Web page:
Since 2019, it's received equal parts admiration and scorn.
Now the former St. Joseph's Health Centre (also once known as the Sudbury General Hospital of the Immaculate Heart of Mary) and its take-it-or-leave-it mural has an entire poster display dedicated to its storied history.
The exhibit is being put on by the Sudbury Writers' Guild at the New Sudbury Centre and is an extension
of the group's chapbook Painted Voices, released in 2020.
The chapbook, along with the poster exhibit, features words and images by local artists, all centred on the controversial transformation the hospital has endured.
They walk through, the talk to us, tell us their experiences, you know, share with us that their children have been born there. — Tom Leduc, president of the Sudbury Writer's Guild
It all started when Bernie Hughes, a member of the group, had suggested the idea of using the old hospital, as its locally referred to, as a writing prompt.
"You know, people seemed to either love it or hate it and everyone seemed to have an opinion," said Tom Leduc, president of the Sudbury Writers' Guild.
"So I proposed the idea to the Writers' Guild and we put out a call and got about 80 poems and stories, which we narrowed down to our chapbook," he said.
From there, Leduc said the idea of a poster exhibit was born.
This is what the old general hospital looked like in Sudbury before it was painted with a large mural. (Yvon Theriault/Radio-Canada)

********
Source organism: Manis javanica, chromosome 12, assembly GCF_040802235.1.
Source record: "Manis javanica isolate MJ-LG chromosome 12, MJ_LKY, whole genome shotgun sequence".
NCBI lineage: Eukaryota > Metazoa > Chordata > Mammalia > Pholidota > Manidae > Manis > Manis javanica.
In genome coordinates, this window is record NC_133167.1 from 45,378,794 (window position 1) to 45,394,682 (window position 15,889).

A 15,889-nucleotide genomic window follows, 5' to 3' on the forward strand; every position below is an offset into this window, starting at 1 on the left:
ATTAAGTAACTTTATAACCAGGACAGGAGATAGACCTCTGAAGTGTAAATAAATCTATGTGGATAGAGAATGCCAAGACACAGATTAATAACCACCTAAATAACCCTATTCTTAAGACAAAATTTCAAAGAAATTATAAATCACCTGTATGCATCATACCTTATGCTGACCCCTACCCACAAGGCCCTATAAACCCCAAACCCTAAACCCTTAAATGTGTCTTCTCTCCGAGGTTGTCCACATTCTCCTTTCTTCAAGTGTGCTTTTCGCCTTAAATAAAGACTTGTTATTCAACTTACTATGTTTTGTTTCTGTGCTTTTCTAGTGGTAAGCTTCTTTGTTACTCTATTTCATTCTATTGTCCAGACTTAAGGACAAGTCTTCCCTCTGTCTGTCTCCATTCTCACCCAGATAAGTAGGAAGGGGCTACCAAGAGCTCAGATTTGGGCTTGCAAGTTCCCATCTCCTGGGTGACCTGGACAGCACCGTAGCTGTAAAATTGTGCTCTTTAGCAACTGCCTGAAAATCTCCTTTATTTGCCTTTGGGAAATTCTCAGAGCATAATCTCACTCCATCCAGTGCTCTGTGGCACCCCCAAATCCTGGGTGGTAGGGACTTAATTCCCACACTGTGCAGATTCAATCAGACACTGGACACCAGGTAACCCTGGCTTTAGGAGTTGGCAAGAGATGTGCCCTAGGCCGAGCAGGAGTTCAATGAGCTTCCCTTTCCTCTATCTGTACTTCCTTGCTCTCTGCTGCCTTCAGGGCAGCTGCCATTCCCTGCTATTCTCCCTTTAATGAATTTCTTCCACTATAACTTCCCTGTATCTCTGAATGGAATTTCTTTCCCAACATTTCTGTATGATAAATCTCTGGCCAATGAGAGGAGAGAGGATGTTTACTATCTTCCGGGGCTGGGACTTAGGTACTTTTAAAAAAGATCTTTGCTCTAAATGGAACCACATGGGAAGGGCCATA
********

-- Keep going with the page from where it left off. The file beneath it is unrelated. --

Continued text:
So far, Leduc said people have been enjoying the display and some viewers have even become emotional while taking in the posters.
"They walk through, the talk to us, tell us their experiences, you know, share with us that their children have been born there."
I just think it's a fabulous piece of art. — Nancy Doaust, contributing writer
Nancy Doaust recently retired. The freed up time led her to decide to become a more active writer and led her to answer the Writers' Guild's call for submissions. She's in favour of the mural, in case you were wondering. So much so, she wrote a poem about it.
"I just think it's a fabulous piece of art," she said.
Doaust wrote another piece as well for the chapbook, which is also on display with the exhibit.
"I have a family connection because my husband's Dad was a doctor at the old Sudbury General and he was a surgeon who started the first ICU unit in Sudbury." Doaust said.
While the posters will be on display at the New Sudbury Centre until April 24, the Writers' Guild has bigger plans in the works as the group has set its sights on bringing the display to other locations across the city over the summer months, including the public parking lot adjacent to the former Sudbury General Hospital on Paris Street.